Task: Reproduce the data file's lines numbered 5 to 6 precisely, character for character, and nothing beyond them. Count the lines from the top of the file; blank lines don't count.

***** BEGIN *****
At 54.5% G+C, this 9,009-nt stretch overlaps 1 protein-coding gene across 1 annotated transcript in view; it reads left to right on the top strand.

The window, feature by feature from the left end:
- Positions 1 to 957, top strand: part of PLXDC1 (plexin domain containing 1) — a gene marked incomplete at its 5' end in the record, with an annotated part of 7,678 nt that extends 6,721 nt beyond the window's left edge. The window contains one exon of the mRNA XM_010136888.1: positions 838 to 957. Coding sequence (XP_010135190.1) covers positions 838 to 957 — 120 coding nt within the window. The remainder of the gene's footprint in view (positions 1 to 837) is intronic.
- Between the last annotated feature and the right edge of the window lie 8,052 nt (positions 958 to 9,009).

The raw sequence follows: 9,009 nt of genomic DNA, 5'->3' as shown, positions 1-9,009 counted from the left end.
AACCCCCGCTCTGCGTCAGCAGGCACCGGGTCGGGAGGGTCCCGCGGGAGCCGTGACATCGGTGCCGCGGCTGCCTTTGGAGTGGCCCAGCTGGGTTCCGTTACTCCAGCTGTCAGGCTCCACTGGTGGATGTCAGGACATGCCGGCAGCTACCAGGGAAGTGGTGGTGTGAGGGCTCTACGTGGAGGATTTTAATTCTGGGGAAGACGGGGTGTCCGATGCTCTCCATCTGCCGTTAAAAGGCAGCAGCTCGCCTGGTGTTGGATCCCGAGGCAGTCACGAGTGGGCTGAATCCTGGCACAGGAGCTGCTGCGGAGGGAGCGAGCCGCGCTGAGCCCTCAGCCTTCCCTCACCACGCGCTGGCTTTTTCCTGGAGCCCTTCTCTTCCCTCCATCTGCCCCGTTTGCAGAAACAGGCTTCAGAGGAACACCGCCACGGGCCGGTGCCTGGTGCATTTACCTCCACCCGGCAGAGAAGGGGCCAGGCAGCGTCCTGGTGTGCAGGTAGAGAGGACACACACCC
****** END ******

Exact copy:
The raw sequence follows: 9,009 nt of genomic DNA, 5'->3' as shown, positions 1-9,009 counted from the left end.
AACCCCCGCTCTGCGTCAGCAGGCACCGGGTCGGGAGGGTCCCGCGGGAGCCGTGACATCGGTGCCGCGGCTGCCTTTGGAGTGGCCCAGCTGGGTTCCGTTACTCCAGCTGTCAGGCTCCACTGGTGGATGTCAGGACATGCCGGCAGCTACCAGGGAAGTGGTGGTGTGAGGGCTCTACGTGGAGGATTTTAATTCTGGGGAAGACGGGGTGTCCGATGCTCTCCATCTGCCGTTAAAAGGCAGCAGCTCGCCTGGTGTTGGATCCCGAGGCAGTCACGAGTGGGCTGAATCCTGGCACAGGAGCTGCTGCGGAGGGAGCGAGCCGCGCTGAGCCCTCAGCCTTCCCTCACCACGCGCTGGCTTTTTCCTGGAGCCCTTCTCTTCCCTCCATCTGCCCCGTTTGCAGAAACAGGCTTCAGAGGAACACCGCCACGGGCCGGTGCCTGGTGCATTTACCTCCACCCGGCAGAGAAGGGGCCAGGCAGCGTCCTGGTGTGCAGGTAGAGAGGACACACACCC